Spectrophotometric Color Measurement Facilitates Formulation of Purple Eyeshadow

color measurement eyeshadow
Formulating purple eyeshadows presents unique challenges for cosmetics manufacturers. Image Source: Unsplash user freestocks.org

For Halloween this year, I need to find a bright, vibrant purple eyeshadow to match my costume. I thought a purple eyeshadow would be easy to find, but I quickly realized how finicky this color can be. I swatched sample shade after sample shade on the back of my hand, yet I still couldn’t find the perfect eyeshadow. Products that looked highly pigmented and intensely purple in the pan would become streaky and sheer against my skin or would turn a strange shade of chalky grey.

Cosmetics manufacturers understand this struggle well. Creating formulations for purple eyeshadow has always been notoriously difficult. Even if your formula appears richly-colored when it’s first mixed, this color might not translate well once it’s applied. Today’s modern spectrophotometers allow you to address your formulation challenges through instrumental color measurement, giving you the data you need to create the perfect blend.

color measurement eyeshadow
Achieving color measurement accuracy for purple eyeshadow can be difficult because this color is rarely found in nature. Image Source: Pexels user kinkate

Why Purple Hues Are So Challenging

Formulating purple eyeshadow is challenging because the color purple is rarely found in nature, limiting available sources of pigmentation. While other shades, like reds or blues, can come from a variety of different sources (both synthetic and natural), there are only a handful of ingredient options for purple shades. Some of these ingredients offer a greater pigment payoff than others.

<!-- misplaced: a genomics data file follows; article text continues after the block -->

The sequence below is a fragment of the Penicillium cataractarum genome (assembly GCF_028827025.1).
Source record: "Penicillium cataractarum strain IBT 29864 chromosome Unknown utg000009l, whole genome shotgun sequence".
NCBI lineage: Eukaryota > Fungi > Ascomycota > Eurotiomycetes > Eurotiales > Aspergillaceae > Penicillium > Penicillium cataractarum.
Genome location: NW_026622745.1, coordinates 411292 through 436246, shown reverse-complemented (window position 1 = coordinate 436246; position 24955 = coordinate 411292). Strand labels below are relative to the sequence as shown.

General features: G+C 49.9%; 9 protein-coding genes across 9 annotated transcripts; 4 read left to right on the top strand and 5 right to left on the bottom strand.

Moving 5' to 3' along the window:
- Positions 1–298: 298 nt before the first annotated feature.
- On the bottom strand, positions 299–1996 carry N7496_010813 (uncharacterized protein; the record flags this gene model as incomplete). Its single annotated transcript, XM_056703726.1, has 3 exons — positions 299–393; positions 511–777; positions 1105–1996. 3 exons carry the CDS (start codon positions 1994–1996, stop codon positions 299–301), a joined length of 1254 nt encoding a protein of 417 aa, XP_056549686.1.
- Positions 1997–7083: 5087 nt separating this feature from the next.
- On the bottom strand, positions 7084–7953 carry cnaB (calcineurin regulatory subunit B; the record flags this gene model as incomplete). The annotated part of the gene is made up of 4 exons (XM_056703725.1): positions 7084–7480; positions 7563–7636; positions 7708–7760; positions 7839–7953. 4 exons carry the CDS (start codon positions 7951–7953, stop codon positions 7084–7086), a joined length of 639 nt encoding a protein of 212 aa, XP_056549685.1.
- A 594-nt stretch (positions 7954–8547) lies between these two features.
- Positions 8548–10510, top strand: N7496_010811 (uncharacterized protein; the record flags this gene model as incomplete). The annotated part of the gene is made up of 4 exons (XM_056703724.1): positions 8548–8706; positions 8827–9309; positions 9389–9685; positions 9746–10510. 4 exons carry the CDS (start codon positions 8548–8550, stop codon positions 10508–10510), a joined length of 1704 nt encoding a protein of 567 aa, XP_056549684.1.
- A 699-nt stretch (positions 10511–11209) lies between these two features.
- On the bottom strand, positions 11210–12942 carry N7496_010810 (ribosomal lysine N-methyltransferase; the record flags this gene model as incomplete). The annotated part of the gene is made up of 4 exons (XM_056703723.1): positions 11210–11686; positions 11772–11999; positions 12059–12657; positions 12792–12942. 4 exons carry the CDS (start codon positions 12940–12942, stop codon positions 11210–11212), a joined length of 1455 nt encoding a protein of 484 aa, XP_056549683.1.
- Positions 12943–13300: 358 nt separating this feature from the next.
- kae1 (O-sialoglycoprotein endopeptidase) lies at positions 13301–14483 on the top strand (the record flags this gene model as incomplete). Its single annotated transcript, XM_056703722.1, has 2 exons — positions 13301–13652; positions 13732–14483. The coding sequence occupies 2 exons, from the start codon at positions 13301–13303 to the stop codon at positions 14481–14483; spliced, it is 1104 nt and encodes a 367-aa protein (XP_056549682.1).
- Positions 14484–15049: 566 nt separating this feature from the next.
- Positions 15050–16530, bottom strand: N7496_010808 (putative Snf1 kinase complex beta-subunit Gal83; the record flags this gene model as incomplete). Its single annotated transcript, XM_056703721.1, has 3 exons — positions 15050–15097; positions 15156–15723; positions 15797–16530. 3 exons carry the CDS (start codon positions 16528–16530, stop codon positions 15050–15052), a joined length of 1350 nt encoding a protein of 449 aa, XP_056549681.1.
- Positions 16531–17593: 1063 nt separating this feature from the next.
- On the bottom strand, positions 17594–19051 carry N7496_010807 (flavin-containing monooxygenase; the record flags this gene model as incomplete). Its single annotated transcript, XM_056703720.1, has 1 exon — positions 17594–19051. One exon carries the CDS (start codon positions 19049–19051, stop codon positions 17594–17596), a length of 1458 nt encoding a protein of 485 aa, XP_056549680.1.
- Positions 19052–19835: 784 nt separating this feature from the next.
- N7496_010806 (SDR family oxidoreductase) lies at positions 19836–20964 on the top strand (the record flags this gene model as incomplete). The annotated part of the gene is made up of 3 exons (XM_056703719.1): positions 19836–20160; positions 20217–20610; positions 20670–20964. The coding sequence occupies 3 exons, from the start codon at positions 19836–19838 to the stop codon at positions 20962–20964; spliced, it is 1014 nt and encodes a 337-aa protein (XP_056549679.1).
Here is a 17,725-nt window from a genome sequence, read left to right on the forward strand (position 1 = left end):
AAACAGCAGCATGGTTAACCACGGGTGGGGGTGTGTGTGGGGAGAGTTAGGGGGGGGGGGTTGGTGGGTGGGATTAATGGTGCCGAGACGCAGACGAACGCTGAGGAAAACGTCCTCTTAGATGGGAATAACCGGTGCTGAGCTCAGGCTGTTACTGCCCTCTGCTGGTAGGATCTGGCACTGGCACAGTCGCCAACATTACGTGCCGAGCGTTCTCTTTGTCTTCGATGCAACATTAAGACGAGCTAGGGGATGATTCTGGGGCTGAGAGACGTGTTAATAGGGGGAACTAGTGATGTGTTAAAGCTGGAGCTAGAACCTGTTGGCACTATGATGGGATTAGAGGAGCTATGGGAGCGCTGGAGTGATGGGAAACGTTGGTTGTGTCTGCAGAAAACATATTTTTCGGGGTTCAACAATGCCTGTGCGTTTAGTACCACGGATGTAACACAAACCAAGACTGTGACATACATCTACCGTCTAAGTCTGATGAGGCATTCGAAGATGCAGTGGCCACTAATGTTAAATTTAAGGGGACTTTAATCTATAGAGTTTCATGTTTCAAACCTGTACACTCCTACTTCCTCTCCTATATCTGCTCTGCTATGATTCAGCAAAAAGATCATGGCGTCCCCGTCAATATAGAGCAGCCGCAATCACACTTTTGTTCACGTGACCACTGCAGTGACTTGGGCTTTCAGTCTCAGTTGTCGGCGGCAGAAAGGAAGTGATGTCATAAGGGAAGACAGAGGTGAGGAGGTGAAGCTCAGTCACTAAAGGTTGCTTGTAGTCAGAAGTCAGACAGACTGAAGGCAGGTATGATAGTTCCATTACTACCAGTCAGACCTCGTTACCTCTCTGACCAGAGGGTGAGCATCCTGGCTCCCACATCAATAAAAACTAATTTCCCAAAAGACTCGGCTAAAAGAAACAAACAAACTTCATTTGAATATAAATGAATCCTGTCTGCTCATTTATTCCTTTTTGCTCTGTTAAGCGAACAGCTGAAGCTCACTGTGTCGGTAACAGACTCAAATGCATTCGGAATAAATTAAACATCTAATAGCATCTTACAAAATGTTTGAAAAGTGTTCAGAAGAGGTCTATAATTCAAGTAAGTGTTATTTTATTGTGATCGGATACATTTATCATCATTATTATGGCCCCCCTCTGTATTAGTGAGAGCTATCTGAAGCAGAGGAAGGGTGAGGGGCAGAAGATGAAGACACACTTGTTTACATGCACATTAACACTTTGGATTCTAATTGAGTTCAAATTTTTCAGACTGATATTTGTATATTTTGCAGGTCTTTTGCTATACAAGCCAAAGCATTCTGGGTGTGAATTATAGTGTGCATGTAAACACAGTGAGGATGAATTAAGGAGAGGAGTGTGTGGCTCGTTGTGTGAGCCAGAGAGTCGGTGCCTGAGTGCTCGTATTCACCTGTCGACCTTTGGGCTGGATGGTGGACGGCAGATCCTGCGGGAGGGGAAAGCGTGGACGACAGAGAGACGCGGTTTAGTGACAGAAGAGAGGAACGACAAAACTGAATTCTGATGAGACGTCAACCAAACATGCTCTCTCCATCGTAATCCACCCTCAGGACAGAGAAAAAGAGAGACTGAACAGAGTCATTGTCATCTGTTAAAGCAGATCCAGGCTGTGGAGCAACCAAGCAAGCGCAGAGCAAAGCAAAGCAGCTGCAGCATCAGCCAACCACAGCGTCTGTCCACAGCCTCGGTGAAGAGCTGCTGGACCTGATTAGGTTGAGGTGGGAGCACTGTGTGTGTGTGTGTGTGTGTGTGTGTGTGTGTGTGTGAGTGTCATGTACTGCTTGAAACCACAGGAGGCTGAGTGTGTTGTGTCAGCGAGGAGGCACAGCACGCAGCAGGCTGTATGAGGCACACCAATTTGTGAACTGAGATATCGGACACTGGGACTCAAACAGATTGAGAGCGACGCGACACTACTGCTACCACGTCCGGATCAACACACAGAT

One of the few skin-safe ingredients that give off a purple tone is ultramarine, made from a rare clay called lapis lazuli. However, this shade on its own is more of a blue-violet than a true purple, making it largely unsuitable for standalone use.1 To correct this problem, cosmetics manufacturers must turn to other pigment sources, such as carmine, a rich, red colorant made from the shells of the cochineal beetle.2 Mixing these two together creates a highly-pigmented purple shade. Unfortunately, these ingredients tend to be more expensive than cheaper alternatives, like iron oxide or synthetic ultramarine, which may not offer the same appealing hues. As such, creating economically viable and aesthetically pleasing purple formulations can be a laborious process of trial and error.

color measurement eyeshadow
To test your purple eyeshadow formula, you need to swatch it on a variety of test strips using a spectrophotometer. Image Source: Wikimedia user FK1954

Creating and Evaluating Formulations

Spectrophotometers are invaluable to the cosmetics industry as they allow you to test the color of your product in virtually every step of the development and manufacturing process, from ingredient selection to the final formula’s blend. In order to create the perfect purple eyeshadow, you’ll want to test your product in at least three steps.